The Institute for Economic Affairs (IEA) is calling on government to provide greater clarity on the weight of the energy sector and financial sector clean-up debts as a component of total public debt.
According to the Director of Research at the Institute, Dr. John Kwakye, an itemisation of these, and other key components of government expenditure would aid in dispelling the notion of covertness which appears to habitually characterise the budget and have a significant impact on the public perception of the state’s financial transparency.
The minister responsible for finance, Ken Ofori-Atta, reported in the mid-year budget review that the nation’s public debt figure as of the end of June stood at GH¢334.6 million or 77.1% of GDP. He said the figure includes the energy and financial sector costs, without stipulating what fraction they accounted for.
Offering comments by the Institute on the mid-year budget, Dr. Kwakye said: “These two form part of government expenditure, so they should be shown somewhere; they cannot disappear from the books… if government feels like these are extraordinary, irregular expenditures, that is fine but let us see it; indicate it somewhere, put a few lines there [in the statement] to show the true value… transparency and credibility demand that we show these things,” he said.
In a similar vein, Dr. Kwakye indicated that he had expected further insight into the nation’s updated expenditure on COVID-19, saying that such a crucial component of government’s expenditure over the last year should not be shrouded in mystery.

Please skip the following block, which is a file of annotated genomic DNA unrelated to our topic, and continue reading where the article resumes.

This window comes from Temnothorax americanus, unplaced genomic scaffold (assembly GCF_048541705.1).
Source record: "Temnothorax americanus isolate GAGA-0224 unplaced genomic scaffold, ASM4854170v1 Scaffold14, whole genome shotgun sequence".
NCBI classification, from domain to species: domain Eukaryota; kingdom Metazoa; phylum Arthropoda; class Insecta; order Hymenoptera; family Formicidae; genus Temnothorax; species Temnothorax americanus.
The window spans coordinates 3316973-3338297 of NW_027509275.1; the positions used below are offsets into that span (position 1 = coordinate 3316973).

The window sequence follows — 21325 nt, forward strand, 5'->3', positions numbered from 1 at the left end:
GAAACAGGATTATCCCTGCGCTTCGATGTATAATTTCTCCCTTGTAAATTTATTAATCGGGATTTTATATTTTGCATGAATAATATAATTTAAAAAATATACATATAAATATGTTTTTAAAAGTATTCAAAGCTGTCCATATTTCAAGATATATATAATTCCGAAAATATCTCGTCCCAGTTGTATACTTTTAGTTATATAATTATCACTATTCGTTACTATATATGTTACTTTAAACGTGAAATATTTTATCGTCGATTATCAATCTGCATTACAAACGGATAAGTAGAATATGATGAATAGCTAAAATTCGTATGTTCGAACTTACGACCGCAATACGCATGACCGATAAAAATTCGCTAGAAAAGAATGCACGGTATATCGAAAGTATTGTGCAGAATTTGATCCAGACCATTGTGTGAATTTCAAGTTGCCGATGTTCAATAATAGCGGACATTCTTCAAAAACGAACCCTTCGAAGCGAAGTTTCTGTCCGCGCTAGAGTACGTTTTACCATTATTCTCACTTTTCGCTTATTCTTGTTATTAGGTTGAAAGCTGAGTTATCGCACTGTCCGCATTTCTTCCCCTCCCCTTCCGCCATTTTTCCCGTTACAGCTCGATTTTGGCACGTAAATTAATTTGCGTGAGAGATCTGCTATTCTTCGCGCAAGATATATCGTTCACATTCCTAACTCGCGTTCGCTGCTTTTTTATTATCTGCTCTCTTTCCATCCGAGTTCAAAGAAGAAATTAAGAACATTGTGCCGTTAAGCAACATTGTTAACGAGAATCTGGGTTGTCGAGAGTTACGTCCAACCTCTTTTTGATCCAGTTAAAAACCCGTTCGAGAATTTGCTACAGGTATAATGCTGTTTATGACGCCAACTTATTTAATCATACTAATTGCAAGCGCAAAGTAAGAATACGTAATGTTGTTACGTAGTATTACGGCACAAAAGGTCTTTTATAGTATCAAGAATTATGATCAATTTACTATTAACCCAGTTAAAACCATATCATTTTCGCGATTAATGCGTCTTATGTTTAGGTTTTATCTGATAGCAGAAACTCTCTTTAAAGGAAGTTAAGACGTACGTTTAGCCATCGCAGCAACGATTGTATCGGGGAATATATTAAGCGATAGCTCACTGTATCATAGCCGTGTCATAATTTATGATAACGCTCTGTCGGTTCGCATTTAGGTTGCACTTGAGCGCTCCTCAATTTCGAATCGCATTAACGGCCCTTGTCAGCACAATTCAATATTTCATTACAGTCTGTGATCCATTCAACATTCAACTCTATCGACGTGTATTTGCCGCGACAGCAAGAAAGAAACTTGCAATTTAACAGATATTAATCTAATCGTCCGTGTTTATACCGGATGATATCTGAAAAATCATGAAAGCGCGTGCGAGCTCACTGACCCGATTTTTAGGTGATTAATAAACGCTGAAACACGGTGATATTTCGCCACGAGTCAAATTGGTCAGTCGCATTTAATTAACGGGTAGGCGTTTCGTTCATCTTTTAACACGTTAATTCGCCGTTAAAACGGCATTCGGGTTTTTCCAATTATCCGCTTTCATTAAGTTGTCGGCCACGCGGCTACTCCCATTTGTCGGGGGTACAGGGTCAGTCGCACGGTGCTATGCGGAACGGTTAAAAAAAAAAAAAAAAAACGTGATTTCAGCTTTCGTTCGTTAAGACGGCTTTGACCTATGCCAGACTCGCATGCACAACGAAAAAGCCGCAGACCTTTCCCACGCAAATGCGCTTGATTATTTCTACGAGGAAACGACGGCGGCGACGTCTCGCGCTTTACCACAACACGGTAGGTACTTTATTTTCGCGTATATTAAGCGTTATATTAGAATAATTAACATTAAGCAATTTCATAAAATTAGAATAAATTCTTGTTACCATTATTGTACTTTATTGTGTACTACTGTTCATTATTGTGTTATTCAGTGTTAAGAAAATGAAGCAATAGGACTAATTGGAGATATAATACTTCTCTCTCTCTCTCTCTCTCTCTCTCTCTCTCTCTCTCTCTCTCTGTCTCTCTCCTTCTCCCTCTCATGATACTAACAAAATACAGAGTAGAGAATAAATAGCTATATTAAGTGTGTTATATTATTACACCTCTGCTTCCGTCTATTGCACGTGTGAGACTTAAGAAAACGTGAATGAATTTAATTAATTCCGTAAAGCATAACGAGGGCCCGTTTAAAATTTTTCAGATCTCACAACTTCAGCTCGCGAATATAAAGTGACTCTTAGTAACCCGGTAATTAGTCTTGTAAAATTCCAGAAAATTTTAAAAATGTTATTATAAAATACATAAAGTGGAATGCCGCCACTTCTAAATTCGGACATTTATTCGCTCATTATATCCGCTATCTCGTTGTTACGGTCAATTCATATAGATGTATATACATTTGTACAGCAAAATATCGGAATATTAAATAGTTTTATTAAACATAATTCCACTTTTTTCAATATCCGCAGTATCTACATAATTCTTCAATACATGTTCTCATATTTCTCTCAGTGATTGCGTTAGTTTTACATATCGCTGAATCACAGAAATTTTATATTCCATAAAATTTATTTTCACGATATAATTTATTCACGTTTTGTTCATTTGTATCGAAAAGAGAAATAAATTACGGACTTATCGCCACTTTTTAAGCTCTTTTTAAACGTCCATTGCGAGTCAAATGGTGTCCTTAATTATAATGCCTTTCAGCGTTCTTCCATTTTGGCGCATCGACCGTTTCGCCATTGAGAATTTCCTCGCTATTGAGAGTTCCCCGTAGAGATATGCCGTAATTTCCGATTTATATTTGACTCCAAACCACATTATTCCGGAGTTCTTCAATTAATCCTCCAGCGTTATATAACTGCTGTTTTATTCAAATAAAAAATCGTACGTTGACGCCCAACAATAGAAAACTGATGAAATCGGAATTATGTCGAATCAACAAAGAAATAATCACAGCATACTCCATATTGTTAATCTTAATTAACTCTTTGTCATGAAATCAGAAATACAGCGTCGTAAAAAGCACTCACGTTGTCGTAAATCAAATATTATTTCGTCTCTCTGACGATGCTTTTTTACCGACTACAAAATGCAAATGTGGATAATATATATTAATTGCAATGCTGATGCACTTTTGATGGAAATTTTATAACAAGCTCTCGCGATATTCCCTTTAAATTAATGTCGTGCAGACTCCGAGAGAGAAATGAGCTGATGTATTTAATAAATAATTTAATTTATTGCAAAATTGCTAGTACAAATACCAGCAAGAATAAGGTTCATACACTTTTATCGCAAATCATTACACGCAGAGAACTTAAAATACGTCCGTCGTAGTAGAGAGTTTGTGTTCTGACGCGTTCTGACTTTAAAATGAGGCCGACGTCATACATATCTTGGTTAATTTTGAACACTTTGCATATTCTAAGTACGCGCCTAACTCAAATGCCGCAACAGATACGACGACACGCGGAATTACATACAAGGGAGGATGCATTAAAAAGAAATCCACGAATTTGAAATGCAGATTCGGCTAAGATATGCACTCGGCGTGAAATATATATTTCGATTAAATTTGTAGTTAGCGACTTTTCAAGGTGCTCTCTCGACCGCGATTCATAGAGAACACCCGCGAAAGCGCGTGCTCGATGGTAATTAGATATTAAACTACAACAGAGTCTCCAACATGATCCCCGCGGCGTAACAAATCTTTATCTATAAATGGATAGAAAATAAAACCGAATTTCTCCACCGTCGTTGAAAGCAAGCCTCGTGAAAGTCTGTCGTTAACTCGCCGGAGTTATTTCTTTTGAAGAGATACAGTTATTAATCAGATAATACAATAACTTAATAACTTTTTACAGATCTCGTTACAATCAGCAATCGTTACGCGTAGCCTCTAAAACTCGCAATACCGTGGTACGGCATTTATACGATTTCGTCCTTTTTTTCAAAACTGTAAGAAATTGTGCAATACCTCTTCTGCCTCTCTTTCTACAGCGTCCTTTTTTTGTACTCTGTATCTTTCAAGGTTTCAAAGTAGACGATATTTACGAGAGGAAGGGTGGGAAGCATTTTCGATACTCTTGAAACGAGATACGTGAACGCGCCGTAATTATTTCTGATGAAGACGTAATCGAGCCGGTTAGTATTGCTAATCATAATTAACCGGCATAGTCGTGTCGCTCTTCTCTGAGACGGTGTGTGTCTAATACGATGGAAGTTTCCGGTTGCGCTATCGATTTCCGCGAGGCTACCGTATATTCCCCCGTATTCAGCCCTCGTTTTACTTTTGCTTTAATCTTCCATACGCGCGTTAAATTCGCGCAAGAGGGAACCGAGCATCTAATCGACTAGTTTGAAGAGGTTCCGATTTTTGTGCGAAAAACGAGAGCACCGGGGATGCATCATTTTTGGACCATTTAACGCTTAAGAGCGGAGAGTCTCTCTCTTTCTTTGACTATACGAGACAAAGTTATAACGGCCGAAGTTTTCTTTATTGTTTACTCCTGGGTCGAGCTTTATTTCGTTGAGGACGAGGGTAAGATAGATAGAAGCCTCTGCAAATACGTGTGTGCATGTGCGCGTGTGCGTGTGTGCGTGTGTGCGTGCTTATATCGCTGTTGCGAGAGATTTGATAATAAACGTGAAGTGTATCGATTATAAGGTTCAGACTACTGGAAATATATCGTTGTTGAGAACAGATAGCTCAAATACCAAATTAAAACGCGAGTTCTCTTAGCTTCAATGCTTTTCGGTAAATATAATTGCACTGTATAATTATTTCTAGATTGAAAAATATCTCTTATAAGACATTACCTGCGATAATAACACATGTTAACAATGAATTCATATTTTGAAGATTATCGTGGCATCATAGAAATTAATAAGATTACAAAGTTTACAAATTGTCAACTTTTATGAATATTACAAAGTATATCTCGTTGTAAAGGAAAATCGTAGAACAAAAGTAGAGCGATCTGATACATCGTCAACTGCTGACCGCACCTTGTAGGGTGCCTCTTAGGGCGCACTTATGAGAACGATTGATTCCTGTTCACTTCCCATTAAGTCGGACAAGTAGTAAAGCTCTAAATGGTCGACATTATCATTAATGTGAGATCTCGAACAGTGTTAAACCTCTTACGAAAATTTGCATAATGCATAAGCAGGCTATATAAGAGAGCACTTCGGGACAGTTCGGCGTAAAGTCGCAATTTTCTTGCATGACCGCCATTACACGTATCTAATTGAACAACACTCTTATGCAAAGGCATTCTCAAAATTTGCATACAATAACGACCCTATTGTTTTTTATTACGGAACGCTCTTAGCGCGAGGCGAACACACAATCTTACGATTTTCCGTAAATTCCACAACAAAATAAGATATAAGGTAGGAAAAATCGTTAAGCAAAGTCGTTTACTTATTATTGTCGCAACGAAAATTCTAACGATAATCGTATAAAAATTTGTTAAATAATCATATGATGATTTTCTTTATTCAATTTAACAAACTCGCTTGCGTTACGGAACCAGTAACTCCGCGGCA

The IEA’s Director of Research once again bemoaned the state of revenue mobilisation, saying it remains “a serious challenge in Ghana.” Whilst admitting that the challenge is indeed surmountable, he stated that it would be futile to continue adopting measures that have consistently failed in boosting revenue collection.
He also described as ‘peanuts’ Ghana’s tax and total revenue projections which stood at 12.7% and 16.5% of GDP, respectively. This, he argued, is especially so as they compare unfavourbaly with that of other middle-income countries, which average 25% and 30% of GDP. “The tax revenue and total revenue projections for 2021 are about GH¢56 billion (US$9.7 billion) and GH¢72 billion (US$12.4 billion) respectively, these are peanuts, to say the least,” he said.
He stated that failure to widen the tax bracket and plug the numerous leakages that besiege the nation’s taxation systems, coupled with expenditure that consistently neglects capital expenditure in favour of recurrent expenditure, dominated by compensations and interest, would leave the country is in danger of undoing recent gains and slipping back into lower-middle-income status.
Operation One Million Jobs
Following Mr. Ofori-Atta’s disclosure of government’s intention to create one million jobs within the next three targeted at young persons, Dr. Kwakye hinted that the crowding out of the private sector by the state for funds from banks could impede the execution of the initiative.
This comes as data published by the Bank of Ghana in its Summary of Economic and Financial report for July shows gross advances to the private sector recorded an annual growth of 5.7%, versus the 15.7% recorded a year ago, whilst credit to government has grown by 7.9 percentage points over the comparable period.
He however stated that dedicated lending institutions such as the proposed Youth Banc and the impending Development Bank could remedy the situation if administered objectively.